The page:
UnderstandIng wine scores
What is behind the wine score numbers that seem to be an integral part of wine marketing?
Amy Mumma, coordinator and instructor of Central Washington University's World Wine Program, demystified the wine rating game during recent wine industry talks to help make sense of the different types of wine scores published in various wine trade magazines and found in wine shops.
Today, nearly all wine trade publications use the 100-point scoring system to rate wines, a system created by renowned wine critic Robert Parker. However, the Wine Press Northwest uses its own system, rating wines "outstanding" and "recommended" instead of using numbers.
The following are the key points in understanding wine ratings, explained Mumma:
• For critical review, the winery submits at least two bottles of wine to the publication or wine critic. More bottles are submitted for a competition that includes a panel of judges.
• Scores given as a range, for example 85-90, mean wine was tasted from the barrel, and the score is the anticipated quality.
• If initials do not follow the rating, two tasters rated the wine.
• Some magazines do not publish wines scoring below 80 points, putting the "kiss of death" on average wines scoring 79 or below. Wines scoring 85 to 90 are expected to be good-value wines; wines scoring above 95 are considered exceptional.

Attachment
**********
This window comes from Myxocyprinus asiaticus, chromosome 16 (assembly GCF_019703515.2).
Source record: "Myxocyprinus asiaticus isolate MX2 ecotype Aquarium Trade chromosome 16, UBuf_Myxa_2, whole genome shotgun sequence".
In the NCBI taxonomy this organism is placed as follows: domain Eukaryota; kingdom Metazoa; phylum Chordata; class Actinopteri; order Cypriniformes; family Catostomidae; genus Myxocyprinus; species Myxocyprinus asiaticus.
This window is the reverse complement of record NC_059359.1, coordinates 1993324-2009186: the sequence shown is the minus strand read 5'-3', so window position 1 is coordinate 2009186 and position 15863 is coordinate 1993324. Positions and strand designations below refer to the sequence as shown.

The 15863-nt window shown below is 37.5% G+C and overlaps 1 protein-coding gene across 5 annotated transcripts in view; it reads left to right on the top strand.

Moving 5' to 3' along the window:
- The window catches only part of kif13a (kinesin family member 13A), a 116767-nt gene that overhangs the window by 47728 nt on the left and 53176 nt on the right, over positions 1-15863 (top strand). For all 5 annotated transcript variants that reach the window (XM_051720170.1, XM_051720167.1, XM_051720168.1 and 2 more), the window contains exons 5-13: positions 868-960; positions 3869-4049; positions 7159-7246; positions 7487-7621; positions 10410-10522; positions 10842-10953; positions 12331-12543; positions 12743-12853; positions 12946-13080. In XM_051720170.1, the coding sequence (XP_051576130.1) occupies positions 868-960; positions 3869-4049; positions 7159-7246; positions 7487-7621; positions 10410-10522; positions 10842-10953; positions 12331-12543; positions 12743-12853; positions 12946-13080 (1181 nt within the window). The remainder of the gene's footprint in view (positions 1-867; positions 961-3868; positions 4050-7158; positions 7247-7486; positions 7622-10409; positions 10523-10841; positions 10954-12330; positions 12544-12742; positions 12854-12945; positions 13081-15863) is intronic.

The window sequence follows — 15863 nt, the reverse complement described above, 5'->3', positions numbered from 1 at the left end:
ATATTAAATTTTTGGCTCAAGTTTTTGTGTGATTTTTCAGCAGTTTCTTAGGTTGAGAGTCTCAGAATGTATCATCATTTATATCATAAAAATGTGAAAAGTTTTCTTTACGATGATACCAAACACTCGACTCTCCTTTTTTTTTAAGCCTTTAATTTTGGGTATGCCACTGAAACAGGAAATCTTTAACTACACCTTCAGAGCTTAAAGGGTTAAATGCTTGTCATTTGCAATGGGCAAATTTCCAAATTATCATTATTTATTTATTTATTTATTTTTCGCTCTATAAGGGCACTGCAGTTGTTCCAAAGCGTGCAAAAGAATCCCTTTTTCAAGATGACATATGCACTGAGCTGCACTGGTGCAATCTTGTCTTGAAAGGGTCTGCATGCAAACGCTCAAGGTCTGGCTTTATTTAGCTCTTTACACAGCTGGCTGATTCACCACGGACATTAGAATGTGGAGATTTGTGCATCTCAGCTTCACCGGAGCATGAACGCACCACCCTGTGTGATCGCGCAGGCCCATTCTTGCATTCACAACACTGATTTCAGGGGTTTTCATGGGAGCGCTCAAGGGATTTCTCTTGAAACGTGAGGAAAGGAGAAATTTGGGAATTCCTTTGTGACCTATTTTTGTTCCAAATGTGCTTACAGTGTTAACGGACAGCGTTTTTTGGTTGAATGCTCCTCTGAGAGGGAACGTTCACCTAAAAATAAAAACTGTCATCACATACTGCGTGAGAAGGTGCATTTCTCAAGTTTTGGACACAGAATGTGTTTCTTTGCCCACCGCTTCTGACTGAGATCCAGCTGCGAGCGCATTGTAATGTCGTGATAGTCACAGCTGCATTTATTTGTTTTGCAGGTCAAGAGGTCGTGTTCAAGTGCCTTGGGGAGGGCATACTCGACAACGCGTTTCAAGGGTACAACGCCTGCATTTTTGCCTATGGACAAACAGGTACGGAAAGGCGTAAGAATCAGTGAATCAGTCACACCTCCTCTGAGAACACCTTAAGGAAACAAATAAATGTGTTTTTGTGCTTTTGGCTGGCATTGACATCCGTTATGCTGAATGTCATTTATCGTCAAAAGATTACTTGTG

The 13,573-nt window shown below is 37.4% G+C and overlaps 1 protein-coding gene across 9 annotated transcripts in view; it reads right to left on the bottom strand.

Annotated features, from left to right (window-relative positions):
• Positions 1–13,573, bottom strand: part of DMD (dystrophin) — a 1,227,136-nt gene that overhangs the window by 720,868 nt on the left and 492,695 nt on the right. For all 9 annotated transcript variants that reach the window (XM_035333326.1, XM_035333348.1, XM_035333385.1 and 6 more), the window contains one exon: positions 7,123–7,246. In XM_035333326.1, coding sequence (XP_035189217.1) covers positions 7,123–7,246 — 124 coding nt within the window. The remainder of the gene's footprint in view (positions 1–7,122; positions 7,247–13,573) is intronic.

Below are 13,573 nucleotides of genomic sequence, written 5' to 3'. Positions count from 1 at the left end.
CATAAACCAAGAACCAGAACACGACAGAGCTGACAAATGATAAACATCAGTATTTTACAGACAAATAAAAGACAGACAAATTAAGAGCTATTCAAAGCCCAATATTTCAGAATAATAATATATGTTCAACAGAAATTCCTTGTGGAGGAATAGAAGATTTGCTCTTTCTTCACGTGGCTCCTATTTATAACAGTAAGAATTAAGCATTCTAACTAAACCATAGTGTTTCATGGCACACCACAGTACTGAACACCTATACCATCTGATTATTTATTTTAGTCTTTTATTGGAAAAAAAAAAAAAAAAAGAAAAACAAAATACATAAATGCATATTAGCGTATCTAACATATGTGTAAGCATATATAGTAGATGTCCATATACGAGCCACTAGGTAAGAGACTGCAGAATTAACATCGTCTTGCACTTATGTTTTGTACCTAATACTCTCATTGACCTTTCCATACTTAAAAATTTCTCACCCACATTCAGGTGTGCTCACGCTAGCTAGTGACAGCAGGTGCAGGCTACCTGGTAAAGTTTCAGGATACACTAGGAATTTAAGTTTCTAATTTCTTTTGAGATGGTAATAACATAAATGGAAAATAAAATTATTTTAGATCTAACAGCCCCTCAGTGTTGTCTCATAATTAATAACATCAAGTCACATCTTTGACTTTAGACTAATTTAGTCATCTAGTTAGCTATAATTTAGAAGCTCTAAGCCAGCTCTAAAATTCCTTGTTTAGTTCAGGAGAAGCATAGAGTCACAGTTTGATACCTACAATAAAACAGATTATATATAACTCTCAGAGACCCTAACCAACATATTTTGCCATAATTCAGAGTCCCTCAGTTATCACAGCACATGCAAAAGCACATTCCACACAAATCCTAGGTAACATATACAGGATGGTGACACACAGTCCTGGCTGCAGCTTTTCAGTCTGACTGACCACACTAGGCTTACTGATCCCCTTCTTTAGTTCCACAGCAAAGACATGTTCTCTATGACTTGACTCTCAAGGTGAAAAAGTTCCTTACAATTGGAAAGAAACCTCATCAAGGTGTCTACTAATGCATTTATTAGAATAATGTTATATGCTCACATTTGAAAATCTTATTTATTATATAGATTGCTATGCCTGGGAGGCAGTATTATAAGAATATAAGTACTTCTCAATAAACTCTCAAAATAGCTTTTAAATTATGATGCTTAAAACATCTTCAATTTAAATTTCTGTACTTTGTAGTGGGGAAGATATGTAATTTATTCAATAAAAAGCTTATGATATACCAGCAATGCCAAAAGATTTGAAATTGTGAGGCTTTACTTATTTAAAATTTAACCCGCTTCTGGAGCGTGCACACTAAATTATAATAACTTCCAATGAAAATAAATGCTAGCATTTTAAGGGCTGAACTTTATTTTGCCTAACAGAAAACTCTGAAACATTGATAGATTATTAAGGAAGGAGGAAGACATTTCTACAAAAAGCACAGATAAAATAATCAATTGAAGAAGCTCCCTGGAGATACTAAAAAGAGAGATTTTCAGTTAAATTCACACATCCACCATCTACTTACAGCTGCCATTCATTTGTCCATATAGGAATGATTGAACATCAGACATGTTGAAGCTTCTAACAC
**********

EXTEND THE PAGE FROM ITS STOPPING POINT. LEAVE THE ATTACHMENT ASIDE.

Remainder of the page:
• A wine taster should taste no more than two flights of wines per day (each flight is 20 to 30 wines).
• Some wine scores are based on points: 50 base points are given to all wines, followed by 5 points for color, 15 points for aroma and bouquet, 20 points for flavor and finish, and 10 points for overall quality and potential aging.
• Double-blind tasting means that tasters do not know the producer or variety of wine.
• Judging panels used at wine competitions comprise four judges.
• Consensus is key to judging panels that look for the same qualities in wine as wine critics of publications, but use the 20-point European system. Gold equals 19 to 20 points, silver is in the 16 to 18 range, and bronze medals are given for wines in the 14 to 15 point spread. A wine scoring 12 would be considered faulty.
• A double gold award means that all four panelists agreed on ranking the wine as gold.
• Studies have shown that high scores can increase the retail value of the wine.